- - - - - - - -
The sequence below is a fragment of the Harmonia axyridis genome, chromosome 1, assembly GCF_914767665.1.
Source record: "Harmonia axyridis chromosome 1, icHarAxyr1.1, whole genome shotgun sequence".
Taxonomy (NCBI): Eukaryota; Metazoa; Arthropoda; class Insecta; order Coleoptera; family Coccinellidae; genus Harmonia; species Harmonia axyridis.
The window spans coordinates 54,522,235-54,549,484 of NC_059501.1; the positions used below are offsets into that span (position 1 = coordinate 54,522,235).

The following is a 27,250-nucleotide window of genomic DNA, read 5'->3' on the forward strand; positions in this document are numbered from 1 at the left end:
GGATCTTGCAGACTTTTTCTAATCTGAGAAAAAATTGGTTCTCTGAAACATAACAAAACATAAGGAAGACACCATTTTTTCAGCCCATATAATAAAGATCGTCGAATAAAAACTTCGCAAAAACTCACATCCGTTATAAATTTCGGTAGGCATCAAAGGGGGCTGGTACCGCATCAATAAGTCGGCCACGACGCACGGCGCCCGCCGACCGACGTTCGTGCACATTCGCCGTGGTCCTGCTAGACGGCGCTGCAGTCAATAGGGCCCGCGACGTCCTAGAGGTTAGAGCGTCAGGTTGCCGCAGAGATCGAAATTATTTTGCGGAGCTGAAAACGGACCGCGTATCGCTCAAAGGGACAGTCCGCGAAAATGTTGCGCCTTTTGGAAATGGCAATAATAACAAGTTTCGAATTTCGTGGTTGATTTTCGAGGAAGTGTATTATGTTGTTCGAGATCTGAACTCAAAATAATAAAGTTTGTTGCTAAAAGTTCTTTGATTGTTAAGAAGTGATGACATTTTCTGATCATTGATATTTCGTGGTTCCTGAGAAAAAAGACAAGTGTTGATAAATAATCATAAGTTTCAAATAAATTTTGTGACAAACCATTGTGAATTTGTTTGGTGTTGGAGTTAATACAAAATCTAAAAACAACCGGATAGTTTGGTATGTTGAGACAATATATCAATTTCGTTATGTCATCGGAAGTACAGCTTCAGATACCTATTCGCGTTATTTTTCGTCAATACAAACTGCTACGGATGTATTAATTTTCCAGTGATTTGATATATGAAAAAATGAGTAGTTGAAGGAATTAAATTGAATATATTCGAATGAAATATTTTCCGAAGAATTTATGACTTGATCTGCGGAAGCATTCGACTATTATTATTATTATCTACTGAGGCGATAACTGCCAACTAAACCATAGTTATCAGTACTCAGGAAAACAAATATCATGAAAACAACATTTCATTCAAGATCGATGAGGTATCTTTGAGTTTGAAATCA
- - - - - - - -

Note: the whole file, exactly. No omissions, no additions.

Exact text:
The sequence below is a fragment of the Harmonia axyridis genome, chromosome 1, assembly GCF_914767665.1.
Source record: "Harmonia axyridis chromosome 1, icHarAxyr1.1, whole genome shotgun sequence".
Taxonomy (NCBI): Eukaryota; Metazoa; Arthropoda; class Insecta; order Coleoptera; family Coccinellidae; genus Harmonia; species Harmonia axyridis.
The window spans coordinates 54,522,235-54,549,484 of NC_059501.1; the positions used below are offsets into that span (position 1 = coordinate 54,522,235).

The following is a 27,250-nucleotide window of genomic DNA, read 5'->3' on the forward strand; positions in this document are numbered from 1 at the left end:
GGATCTTGCAGACTTTTTCTAATCTGAGAAAAAATTGGTTCTCTGAAACATAACAAAACATAAGGAAGACACCATTTTTTCAGCCCATATAATAAAGATCGTCGAATAAAAACTTCGCAAAAACTCACATCCGTTATAAATTTCGGTAGGCATCAAAGGGGGCTGGTACCGCATCAATAAGTCGGCCACGACGCACGGCGCCCGCCGACCGACGTTCGTGCACATTCGCCGTGGTCCTGCTAGACGGCGCTGCAGTCAATAGGGCCCGCGACGTCCTAGAGGTTAGAGCGTCAGGTTGCCGCAGAGATCGAAATTATTTTGCGGAGCTGAAAACGGACCGCGTATCGCTCAAAGGGACAGTCCGCGAAAATGTTGCGCCTTTTGGAAATGGCAATAATAACAAGTTTCGAATTTCGTGGTTGATTTTCGAGGAAGTGTATTATGTTGTTCGAGATCTGAACTCAAAATAATAAAGTTTGTTGCTAAAAGTTCTTTGATTGTTAAGAAGTGATGACATTTTCTGATCATTGATATTTCGTGGTTCCTGAGAAAAAAGACAAGTGTTGATAAATAATCATAAGTTTCAAATAAATTTTGTGACAAACCATTGTGAATTTGTTTGGTGTTGGAGTTAATACAAAATCTAAAAACAACCGGATAGTTTGGTATGTTGAGACAATATATCAATTTCGTTATGTCATCGGAAGTACAGCTTCAGATACCTATTCGCGTTATTTTTCGTCAATACAAACTGCTACGGATGTATTAATTTTCCAGTGATTTGATATATGAAAAAATGAGTAGTTGAAGGAATTAAATTGAATATATTCGAATGAAATATTTTCCGAAGAATTTATGACTTGATCTGCGGAAGCATTCGACTATTATTATTATTATCTACTGAGGCGATAACTGCCAACTAAACCATAGTTATCAGTACTCAGGAAAACAAATATCATGAAAACAACATTTCATTCAAGATCGATGAGGTATCTTTGAGTTTGAAATCA